Healthy Work Environments Matter - How Nurses Can Find One

Nurses devote themselves to the health of others, yet, in an apparent contradiction, many nurses work in unhealthy environments: workplaces that exhibit physical and cultural characteristics that make for an unhealthy place to work. These types of environments can leave you feeling drained after each shift, leading to burnout. When you’re preparing to seek a new nursing position, you can take steps to evaluate the health of a prospective workplace to help you find an environment to thrive in.

Evaluate the Physical Environment

You can start your journey to identifying a healthy workplace by assessing the physical environment where you’ll be working. If possible, walk through the workspace where you’ll be assigned. As you stroll, note your observations:

  • Is the department laid out with efficiency in mind, or will you have to do a lot of unnecessary walking?
  • Do you see cluttered hallways, nursing stations or supply rooms?
  • Are supplies strategically located for easy access?
  • Does the break area provide adequate storage for personal items?
  • Are care supplies thoroughly stocked, or do you see many missing items?
  • Is the physical environment clean?

Look for departments that have been thoughtfully designed to minimize the number of steps you must take each day to care for your patients. Avoid units that appear cluttered or under-stocked, as these could be signs of a poor care culture.

Assess the Organization’s Nursing Culture

The American Association of Critical-Care Nurses (AACN) sets six standards that denote a healthy work environment for nurses. Throughout your interview process, you should ask about each of these standards.

  1. Skilled Communication
    Ask how the organization communicates with its staff, in general. Some organizations publish electronic newsletters that contain general news, while others use an intranet or smartphone app to push news to employees. Look for an organization with a communication style that matches your preferences.

    Also listen to how nurses communicate with each other and other staff members during your walk through the unit, if possible. Professional communication sounds like affirmation and helpfulness and problem-solving. Listen for those type of sounds on the floor or in the office of your prospective employer.

  2. True Collaboration
    Collaboration happens not only interpersonally, between nurses and support staff, but intradepartmentally. Be sure to investigate exactly how collaborative these relationships tend to be within the organization. Does the facility or system have standards and procedures that detail how collaboration – such as the transfer of patients between departments – actually works? Do these procedures work well, according to the staff you chat with?

  3. Effective Decision-Making
    Shared governance should be a given in a modern healthcare organization, but don’t use the existence of a committee as your only yardstick for evaluating whether or not a prospective employer values nurses in the decision-making structure. Peruse the organizational chart to learn how many nurses serve in middle and senior management positions. Ask what types of leadership opportunities will be available to you in your position. Find out how decision-making works in the department you will be working in. Nurses tend to express more professional fulfillment when they feel engaged and empowered to shape policies related to patient care.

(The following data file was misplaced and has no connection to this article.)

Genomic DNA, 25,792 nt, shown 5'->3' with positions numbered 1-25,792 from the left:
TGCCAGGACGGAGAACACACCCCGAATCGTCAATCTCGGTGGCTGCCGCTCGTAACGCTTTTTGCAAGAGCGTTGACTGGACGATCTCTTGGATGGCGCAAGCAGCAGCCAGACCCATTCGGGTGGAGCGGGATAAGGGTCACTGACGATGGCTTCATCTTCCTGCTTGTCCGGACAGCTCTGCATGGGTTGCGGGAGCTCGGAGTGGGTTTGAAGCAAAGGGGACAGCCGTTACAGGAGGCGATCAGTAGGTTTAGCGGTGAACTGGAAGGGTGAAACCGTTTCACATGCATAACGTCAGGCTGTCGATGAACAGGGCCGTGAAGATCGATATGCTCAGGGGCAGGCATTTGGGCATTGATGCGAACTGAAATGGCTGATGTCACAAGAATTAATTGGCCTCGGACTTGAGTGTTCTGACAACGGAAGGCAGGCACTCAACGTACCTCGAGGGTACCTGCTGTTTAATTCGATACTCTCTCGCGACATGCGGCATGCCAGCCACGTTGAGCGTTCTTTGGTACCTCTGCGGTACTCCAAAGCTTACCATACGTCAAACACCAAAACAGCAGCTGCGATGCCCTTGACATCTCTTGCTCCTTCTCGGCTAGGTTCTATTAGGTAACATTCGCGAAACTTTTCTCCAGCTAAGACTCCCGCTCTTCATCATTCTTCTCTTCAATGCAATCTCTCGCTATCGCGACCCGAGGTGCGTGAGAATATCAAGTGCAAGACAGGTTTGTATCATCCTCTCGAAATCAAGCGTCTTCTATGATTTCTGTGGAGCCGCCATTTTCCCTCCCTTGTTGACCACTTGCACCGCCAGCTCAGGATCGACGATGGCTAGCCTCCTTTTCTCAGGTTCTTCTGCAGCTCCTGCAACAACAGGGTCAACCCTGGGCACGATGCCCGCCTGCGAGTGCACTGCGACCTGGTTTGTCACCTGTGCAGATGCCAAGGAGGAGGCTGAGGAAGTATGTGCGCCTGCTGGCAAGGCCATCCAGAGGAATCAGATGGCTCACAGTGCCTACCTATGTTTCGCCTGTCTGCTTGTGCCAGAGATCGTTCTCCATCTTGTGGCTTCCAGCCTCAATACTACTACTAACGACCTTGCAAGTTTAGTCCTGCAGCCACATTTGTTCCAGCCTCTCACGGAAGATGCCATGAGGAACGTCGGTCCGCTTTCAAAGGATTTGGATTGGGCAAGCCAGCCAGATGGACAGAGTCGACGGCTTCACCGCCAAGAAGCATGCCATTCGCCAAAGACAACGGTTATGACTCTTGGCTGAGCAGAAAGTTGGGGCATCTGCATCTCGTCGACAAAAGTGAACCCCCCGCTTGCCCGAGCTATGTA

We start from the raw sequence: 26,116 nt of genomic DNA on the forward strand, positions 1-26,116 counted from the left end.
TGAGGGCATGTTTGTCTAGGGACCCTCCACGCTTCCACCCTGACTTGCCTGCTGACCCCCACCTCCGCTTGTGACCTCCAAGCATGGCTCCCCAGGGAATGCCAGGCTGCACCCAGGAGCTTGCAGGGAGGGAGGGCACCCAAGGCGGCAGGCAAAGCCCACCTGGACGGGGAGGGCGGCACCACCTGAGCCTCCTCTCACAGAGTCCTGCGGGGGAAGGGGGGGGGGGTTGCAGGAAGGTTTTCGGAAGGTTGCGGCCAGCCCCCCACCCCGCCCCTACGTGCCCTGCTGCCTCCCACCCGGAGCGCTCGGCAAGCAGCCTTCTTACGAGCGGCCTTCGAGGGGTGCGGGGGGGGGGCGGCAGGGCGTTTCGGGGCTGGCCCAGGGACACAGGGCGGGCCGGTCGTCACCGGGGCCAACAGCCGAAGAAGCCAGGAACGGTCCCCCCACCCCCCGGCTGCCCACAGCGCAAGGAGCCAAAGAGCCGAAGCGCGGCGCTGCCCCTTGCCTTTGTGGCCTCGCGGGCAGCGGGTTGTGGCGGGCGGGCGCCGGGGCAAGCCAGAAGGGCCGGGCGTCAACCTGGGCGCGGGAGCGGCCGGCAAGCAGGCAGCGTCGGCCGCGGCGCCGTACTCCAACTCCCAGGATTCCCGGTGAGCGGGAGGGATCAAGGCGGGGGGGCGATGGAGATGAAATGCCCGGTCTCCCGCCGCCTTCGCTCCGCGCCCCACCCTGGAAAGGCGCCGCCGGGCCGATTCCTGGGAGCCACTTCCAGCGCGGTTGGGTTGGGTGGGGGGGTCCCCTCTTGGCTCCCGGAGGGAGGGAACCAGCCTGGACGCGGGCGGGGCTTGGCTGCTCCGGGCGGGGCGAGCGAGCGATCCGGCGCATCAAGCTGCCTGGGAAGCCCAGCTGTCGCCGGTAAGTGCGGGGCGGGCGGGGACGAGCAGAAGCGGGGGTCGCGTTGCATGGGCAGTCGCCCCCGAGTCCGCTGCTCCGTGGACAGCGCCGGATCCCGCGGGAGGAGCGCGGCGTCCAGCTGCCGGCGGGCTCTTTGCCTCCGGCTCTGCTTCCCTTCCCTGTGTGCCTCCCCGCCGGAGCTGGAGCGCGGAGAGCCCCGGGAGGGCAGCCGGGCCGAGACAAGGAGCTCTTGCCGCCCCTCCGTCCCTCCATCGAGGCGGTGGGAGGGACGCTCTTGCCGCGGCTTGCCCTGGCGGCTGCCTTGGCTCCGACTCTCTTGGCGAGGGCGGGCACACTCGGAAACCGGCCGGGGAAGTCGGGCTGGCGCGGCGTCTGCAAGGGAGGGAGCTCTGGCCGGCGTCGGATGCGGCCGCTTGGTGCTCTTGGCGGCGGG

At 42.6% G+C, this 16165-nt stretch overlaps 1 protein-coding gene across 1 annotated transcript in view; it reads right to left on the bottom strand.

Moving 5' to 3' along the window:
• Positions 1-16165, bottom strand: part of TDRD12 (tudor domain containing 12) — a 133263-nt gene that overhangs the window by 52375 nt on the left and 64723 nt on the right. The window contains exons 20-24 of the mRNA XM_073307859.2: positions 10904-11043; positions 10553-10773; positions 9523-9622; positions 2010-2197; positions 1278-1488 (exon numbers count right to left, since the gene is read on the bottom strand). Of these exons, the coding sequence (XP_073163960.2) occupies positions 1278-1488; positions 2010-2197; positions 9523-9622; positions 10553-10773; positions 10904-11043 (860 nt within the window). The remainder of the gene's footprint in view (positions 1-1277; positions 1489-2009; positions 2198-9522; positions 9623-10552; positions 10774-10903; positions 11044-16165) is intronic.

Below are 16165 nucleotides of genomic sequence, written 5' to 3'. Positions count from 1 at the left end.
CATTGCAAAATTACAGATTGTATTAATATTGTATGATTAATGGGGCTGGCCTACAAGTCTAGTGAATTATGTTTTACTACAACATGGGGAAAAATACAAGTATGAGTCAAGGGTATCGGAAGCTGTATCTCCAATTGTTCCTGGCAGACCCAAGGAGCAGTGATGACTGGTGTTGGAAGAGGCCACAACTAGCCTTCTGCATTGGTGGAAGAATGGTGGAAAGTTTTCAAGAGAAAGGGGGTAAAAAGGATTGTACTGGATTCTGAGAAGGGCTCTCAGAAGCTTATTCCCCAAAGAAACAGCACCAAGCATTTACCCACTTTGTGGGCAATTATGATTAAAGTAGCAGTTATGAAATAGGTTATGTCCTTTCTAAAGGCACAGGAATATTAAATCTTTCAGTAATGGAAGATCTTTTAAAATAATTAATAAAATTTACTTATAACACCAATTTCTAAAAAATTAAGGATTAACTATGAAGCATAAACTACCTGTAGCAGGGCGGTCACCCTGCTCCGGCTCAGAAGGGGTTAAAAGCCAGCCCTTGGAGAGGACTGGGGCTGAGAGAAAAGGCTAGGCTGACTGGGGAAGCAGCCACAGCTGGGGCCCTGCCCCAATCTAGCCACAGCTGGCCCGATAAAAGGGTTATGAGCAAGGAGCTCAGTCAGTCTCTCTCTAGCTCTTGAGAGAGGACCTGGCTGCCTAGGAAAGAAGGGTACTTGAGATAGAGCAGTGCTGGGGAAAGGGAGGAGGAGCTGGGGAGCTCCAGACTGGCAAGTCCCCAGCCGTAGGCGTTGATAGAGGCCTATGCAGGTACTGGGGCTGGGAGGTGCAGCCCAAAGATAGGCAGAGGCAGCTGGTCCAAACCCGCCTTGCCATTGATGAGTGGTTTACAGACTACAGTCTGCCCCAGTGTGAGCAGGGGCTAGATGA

4. Appropriate Staffing
    During your walkthrough, you may be able to tell whether or not the unit appears to be adequately staffed. Staffing levels can make or break nurse satisfaction, so you should be sure to ask about this during your interview process. If it’s possible to informally chat with a charge nurse or staff nurse, ask them if they tend to be staffed appropriately or not.

    Also evaluate other key staffing-related matters, such as:
  • Does the organization offer self-scheduling for nurses?
  • How is overtime handled?
  • Might you be called on to float? If so, how is that handled?

  1. Meaningful Recognition
    At some point during the interview process, ask how the organization recognizes nurses. The best organizations engage in continual feedback and recognition starting at the department level and extending all the way to the top levels of management. Find out what types of formal and informal recognition processes the organization offers to recognize high achievement.

  2. Authentic Leadership
    AACN defines this standard relative to an organization’s commitment to creating and maintaining a healthy work environment. You can evaluate the broader authenticity of the nursing leaders you encounter throughout your interview process. When you ask questions, do you feel the interviewers offer candid, thoughtful responses? Do they welcome your questions? Do they seem committed to creating a truly healthy work environment for nurses? Do you sense any disconnect between what senior leadership is telling you and what you’re hearing from nurses closer to the bedside?

One simple way to assess how a prospective employer measures up, in terms of healthy work environment, is to ask if they have used AACN’s healthy workplace assessment tool or whether they have ever surveyed their workforce to pinpoint ways they could improve the health of their workplace. Organizations that demonstrate commitment to continual improvement of the work environment may be highly worthy of your consideration as a prospective employer.

About the Author

Elizabeth_Hanes_RNElizabeth Hanes, RN is ‘the nurse who knows' content. She is a freelance writer who combines her knowledge of nursing with over 20 years in journalism. Her unique background brings credibility and authenticity to her writing.